I’ll be frank: I love dining out. Sure, I love cooking (it would be a travesty if I didn’t after attending the prestigious Culinary Institute of America) but only for a decent-sized group so I can show off a bit. We go out a bit more often than most, but it’s for work, right?
The ample number of times I have dined in restaurants has made me privy to a [somewhat] shocking fact: both outright and insidious homophobia still appear to be alive and well even though it is 2015 and marriage equality is the law of the land.
I could not possibly tell you the insane number of times I have experienced or seen discrimination which could only logically be attributed to homophobia. As part of my career, I have had to train and observe untolled scores of restaurant staff members and I have had to dine in an exceptional array of casual-to-fine dining establishments (such a horrid fate). I have been trained to observe and make note of service all around a restaurant simultaneously so, perhaps, I spot things a casual observer may not discern.
From upscale establishments and hole-in-the-wall joints in Manhattan or London to chains and casual restaurants in suburbia, it is still all too easy to experience blatant discrimination. I have been ignored at the host stand (especially problematic for the restaurants I’ve mystery shopped as part of a consultation), I’ve received horrible service from a server who is clearly competent because I see how they interact with other guests, and I have overheard snickering and comments from staff about myself or others in the restaurant.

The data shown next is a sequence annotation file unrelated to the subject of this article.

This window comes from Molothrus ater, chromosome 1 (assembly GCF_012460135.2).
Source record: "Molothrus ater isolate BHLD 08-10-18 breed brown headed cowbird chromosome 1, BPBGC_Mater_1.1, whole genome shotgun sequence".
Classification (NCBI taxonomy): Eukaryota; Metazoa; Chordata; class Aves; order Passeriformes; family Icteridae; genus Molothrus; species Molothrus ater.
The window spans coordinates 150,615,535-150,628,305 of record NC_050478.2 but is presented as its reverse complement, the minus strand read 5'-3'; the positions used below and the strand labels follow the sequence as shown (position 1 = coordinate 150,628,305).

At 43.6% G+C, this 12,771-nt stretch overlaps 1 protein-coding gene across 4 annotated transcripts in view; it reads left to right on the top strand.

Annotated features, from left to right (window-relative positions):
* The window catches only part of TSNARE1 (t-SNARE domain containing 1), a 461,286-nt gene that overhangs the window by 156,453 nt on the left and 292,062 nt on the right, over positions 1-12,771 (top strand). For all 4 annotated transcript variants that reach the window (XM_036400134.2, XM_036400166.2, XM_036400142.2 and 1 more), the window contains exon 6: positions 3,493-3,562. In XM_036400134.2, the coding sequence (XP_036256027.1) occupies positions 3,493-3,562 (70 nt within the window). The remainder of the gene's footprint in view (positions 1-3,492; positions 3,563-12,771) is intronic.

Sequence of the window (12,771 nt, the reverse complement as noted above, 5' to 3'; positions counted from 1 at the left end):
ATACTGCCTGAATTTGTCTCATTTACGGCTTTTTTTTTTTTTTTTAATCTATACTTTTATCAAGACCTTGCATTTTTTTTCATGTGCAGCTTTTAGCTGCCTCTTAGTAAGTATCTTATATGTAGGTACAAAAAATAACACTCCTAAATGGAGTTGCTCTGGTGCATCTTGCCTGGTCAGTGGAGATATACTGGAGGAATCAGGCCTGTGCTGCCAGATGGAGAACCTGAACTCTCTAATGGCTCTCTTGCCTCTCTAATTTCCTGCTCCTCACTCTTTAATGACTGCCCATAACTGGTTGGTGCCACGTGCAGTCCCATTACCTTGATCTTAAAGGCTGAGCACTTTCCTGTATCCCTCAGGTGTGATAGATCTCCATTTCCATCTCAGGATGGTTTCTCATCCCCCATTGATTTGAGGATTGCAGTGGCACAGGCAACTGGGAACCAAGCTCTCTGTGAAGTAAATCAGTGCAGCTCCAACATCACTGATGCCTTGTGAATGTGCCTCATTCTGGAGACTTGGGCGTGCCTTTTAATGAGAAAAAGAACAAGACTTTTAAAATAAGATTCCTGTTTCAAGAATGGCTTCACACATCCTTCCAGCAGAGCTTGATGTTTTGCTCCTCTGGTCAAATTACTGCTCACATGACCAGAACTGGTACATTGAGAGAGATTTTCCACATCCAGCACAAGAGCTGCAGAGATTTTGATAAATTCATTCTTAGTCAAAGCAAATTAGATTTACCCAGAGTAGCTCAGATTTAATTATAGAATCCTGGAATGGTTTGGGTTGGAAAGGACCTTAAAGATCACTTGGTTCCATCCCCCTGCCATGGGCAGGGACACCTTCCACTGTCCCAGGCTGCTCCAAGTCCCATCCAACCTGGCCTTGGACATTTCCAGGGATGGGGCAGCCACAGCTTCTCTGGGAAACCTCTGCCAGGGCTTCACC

We would love to think that now that we can get married that all is perfectly well. I am very sorry to say that it is not. We have an insanely long way to go. I am happy enough to be a white, cisgender, gay male; as such, I face much less prejudice than many members of the LGBTQIA+ community. That said, I experience it on almost a daily basis and I look like a somewhat affluent member of the white middle class. Can you imagine how much worse it would be if I were a person of color?
We must stop teaching that discrimination in any form, no matter how small, is acceptable. That starts by calling people out on it. Sure, it will not always be comfortable-far from it-but whenever it is safe to do so, let people know that their words or actions mean something. Do not be an idle passerby. Be an integral part of improving the world.
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